Ecological Assessment of Everyday Executive Functioning at Home and at School using the BRIEF Questionnaire following Childhood Traumatic Brain Injury (TBI)
Dr Mathilde CHEVIGNARDa, Mrs Bernadette KERROUCHEb, Dr Agata KRASNY-PACINIc, Mrs Aude MARILLERa, Mrs Emmanuelle PINEAU-CHARDONa, Mrs Pauline NOTTEGHEMa, Mrs Julie PRODHOMMEd, Prof Didier LE GALLe, Dr Jean-Luc ROULINf, Dr Nathalie FOURNETf, Dr Arnaud ROYe
a Service de Rééducation des Pathologies Neurologiques Acquises de l'Enfant - Hôpitaux de Saint Maurice, b Centre de Suivi et d’Insertion pour Enfants et Adolescents avec Lésion Cérébrale Acquise - Hôpitaux de Saint Maurice, c Institut Universitaire de Réadaptation Clemenceau - Strasbourg, d Service de Neurochirurgie, Hôpital Necker Enfants Malades, Paris, e Laboratoire de Psychologie, LUNAM, Université d’Angers, f Laboratoire de Neurocognition et de Psychologie, Université Savoie Mont-Blanc, Chambéry
Introduction: Cognitive and behavioural aspects of executive functioning (EF) are frequently impaired following childhood TBI. The Behavior Rating Inventory of Executive Function (BRIEF) questionnaire provides an ecological assessment of EFs in everyday life in home and school environments. The aims of this study were to describe the dysexecutive disorders in children with TBI using the BRIEF; to compare parent- and teacher-ratings and to analyse the demographic and medical variables influencing outcome.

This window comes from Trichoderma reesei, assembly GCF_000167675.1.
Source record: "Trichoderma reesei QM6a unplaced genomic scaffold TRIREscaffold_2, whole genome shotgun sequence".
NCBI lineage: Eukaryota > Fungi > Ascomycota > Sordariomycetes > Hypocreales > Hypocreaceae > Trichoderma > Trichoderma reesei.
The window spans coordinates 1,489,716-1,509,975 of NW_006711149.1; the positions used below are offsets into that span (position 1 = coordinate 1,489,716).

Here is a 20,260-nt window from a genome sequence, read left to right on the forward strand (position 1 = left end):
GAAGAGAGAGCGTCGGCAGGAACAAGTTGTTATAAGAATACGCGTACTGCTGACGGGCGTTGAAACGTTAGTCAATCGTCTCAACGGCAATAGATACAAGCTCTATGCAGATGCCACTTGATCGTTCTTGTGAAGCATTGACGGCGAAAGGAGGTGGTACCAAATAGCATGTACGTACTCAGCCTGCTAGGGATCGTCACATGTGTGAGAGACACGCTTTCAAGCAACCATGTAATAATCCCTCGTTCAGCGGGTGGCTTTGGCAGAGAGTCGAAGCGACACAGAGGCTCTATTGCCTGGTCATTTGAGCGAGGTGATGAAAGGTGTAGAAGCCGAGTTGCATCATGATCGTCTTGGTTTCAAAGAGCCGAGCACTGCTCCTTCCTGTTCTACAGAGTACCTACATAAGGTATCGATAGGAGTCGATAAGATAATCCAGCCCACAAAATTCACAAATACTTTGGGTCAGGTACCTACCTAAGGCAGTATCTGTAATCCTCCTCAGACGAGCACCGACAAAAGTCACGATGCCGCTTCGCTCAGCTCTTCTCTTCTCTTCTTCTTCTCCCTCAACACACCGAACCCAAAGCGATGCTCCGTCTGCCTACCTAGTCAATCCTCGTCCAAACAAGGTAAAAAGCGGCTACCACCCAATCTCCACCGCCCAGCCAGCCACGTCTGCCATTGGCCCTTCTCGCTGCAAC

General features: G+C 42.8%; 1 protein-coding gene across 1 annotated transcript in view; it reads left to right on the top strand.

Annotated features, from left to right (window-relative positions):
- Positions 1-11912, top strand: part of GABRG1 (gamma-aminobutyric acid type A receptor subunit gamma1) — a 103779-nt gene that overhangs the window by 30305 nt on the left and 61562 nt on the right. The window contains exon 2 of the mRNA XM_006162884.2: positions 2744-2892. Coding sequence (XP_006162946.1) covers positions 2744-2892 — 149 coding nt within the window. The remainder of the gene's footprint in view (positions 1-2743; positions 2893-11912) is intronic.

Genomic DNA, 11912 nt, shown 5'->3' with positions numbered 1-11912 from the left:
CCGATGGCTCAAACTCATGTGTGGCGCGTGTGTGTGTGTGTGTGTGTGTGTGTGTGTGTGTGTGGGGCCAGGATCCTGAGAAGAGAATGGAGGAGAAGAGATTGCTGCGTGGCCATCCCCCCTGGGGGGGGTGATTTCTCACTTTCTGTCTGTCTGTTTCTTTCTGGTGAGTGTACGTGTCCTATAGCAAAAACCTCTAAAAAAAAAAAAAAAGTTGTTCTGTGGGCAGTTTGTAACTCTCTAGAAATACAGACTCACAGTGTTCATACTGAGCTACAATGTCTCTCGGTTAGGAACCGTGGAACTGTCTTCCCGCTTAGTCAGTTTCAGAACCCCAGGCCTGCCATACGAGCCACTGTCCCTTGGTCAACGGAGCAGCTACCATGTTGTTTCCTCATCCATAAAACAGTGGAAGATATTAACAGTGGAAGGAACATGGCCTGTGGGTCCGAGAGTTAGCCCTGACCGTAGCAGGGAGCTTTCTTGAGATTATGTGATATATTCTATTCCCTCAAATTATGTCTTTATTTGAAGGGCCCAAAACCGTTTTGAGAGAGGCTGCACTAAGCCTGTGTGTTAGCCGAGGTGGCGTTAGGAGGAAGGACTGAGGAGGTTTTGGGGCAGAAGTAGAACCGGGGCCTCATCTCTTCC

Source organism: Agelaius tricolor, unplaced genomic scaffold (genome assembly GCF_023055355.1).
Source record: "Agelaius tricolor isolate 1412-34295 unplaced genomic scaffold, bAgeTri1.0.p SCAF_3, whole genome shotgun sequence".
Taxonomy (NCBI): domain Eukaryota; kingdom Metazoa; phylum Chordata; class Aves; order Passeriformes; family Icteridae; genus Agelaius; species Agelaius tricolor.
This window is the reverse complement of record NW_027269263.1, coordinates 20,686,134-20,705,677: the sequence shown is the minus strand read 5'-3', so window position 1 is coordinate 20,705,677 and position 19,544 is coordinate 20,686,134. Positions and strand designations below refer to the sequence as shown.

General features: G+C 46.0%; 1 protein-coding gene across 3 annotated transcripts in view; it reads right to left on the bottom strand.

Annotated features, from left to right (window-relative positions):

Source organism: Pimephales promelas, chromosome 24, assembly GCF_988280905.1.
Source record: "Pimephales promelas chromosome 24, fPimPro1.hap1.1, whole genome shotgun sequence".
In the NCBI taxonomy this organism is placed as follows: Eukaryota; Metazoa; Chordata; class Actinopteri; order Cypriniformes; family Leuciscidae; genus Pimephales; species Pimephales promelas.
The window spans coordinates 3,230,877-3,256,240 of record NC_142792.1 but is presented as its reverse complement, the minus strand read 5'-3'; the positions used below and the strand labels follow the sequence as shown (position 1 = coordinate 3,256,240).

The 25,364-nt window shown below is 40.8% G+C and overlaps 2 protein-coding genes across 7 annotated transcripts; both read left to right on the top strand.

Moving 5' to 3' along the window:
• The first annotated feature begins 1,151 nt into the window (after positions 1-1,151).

Methods: Participants: Children/adolescents aged 5 - 17 years 11 months, referred to a paediatric rehabilitation department following TBI. Outcome measures: the parent- and the teacher-report of the BRIEF were collected during neuropsychological assessment (2009-2014), as well as the teacher-report (from 2014). Age at injury and assessment, parental education and TBI severity were collected.
Results: 194 patients (142 boys) participated in the study [mild (n=13), moderate (n=12) or severe (n=169: mean duration of coma 7.2 days; SD=6.5)]. 193 parent-reports and 28 complete teacher reports of the BRIEF were available. Mean age at injury/assessment were 6.9 (SD=4.4), and 11.8 (SD=3.5) years respectively. According to parent-ratings, children had significantly elevated scores in all BRIEF indices [Global Executive Composite (GEC), Behaviour Regulation Index (BRI), Metacognition Index (MI)], and subscales (mean T-scores 61-64; all p< .0001), with 24% to 48.0% scoring in the clinical range. Teachers’ ratings indicated similar deficits in all sub-scales (mean T-scores 63-70; all p< .001), with 39.3-57.2% scoring in the clinical range. For patients with teacher and parent-reports (n=27), no significant difference was found between parent and teacher ratings, which were significantly correlated (r .44 to .72). Regression analyses indicated that GEC was significantly predicted by older age at assessment. The regression model for BRI was not significant. For MI, younger age at injury and older age at assessment were significant predictors.
Discussion and conclusion: This study highlights elevated levels of executive dysfunction in everyday life following childhood TBI, evident in home and school environments. Younger age at injury seems to influence the cognitive rather than the behavioural aspects of EFs, whereas older age at assessment is related to higher levels of complaints, probably due to the increasing levels of expectations.
Keywords : traumatic brain injury, child, adolescent, executive functions, ecological assessment, everyday life, home, school